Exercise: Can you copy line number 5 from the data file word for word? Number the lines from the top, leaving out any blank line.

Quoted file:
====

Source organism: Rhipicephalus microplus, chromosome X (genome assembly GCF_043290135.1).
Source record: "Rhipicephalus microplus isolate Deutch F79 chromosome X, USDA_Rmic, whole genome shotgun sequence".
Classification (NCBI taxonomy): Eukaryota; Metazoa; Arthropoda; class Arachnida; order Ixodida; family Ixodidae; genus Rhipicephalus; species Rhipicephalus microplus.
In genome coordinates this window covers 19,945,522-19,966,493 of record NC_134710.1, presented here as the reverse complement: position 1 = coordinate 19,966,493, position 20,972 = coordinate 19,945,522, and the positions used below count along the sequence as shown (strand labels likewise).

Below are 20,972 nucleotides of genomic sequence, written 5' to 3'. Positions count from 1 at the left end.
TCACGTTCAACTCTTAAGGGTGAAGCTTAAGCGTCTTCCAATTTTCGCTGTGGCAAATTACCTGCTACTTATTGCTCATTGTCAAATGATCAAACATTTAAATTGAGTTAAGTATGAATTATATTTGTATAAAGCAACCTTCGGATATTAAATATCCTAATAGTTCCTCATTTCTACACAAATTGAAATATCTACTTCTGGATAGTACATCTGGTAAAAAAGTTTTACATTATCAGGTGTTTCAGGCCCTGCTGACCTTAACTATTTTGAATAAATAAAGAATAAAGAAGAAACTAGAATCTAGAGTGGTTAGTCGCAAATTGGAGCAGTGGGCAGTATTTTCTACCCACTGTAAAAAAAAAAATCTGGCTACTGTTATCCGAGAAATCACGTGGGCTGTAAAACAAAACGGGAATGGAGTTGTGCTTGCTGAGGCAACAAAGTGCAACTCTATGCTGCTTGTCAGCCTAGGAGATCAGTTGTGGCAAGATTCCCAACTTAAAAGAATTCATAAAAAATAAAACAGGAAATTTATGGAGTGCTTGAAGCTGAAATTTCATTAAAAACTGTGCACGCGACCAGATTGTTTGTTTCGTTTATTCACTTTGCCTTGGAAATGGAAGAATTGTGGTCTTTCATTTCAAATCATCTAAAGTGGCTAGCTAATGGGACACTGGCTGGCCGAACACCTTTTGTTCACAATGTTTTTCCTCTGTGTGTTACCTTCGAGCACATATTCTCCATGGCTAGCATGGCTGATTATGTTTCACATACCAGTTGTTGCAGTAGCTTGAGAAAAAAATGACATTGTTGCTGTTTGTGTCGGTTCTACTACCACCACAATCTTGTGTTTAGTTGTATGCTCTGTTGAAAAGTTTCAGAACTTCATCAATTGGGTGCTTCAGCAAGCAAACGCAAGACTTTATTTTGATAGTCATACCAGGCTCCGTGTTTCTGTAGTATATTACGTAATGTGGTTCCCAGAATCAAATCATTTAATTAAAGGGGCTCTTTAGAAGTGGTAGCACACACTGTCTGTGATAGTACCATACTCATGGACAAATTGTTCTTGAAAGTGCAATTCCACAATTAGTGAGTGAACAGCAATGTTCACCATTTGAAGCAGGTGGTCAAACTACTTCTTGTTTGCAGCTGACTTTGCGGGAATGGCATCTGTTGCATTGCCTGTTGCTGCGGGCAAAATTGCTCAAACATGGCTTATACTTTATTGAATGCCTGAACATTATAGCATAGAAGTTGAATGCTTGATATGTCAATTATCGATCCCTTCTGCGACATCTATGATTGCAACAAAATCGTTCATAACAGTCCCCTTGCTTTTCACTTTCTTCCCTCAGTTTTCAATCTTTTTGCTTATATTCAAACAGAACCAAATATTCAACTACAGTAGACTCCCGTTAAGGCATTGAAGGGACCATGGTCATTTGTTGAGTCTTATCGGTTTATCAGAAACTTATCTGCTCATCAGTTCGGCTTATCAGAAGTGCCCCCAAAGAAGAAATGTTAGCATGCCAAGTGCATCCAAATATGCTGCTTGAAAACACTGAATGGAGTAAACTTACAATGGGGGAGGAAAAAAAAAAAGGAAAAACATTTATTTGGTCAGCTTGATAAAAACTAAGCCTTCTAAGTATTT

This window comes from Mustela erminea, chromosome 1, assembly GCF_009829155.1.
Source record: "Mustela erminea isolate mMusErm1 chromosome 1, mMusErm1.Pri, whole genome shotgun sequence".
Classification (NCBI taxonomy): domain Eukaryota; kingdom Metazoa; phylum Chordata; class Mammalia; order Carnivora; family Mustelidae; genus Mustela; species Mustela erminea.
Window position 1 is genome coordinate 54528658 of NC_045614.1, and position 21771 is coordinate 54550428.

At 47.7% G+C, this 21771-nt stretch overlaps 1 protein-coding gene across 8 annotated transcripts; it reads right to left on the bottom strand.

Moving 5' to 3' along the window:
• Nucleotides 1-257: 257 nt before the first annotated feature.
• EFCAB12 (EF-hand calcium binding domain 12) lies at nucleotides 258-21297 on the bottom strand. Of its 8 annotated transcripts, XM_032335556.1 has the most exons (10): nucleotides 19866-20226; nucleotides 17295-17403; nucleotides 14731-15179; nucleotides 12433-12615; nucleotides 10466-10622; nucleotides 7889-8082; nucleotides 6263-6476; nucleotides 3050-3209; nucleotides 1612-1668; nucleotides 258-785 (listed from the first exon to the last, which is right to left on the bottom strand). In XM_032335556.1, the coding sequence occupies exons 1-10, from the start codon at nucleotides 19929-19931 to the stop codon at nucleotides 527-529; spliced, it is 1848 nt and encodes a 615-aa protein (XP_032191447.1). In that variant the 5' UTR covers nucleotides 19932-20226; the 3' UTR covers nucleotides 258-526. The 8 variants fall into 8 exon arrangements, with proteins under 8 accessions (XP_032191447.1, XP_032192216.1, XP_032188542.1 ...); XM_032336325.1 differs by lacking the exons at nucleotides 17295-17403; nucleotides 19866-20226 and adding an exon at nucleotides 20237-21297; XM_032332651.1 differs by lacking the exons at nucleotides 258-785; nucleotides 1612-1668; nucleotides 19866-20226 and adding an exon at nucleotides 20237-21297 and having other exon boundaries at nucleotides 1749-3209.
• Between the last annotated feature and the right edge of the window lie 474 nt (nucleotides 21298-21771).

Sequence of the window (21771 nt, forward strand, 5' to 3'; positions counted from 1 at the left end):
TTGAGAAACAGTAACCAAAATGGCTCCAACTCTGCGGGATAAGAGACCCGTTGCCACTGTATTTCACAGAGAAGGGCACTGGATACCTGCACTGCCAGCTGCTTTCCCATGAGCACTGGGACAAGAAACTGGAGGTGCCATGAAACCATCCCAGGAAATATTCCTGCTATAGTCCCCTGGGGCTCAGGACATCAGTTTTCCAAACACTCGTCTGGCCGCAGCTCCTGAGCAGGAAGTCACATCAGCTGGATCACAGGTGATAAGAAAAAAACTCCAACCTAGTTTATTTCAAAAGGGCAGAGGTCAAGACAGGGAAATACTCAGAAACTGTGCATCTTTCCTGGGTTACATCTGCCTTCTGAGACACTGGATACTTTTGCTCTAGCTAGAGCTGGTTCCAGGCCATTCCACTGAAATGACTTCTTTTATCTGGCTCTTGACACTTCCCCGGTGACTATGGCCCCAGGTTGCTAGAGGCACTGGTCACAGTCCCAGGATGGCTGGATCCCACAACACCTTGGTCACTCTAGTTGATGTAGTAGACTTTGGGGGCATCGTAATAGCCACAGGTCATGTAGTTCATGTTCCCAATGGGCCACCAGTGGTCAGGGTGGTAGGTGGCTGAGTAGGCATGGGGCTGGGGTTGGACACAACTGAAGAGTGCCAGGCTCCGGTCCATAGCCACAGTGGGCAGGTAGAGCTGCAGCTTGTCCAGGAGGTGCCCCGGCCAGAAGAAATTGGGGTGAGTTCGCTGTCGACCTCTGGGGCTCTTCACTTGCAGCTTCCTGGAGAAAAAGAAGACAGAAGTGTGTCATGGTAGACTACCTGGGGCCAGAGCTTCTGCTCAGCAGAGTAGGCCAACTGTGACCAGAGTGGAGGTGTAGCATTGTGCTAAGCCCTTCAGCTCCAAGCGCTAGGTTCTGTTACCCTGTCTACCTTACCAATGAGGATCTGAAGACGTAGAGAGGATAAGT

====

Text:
Below are 20,972 nucleotides of genomic sequence, written 5' to 3'. Positions count from 1 at the left end.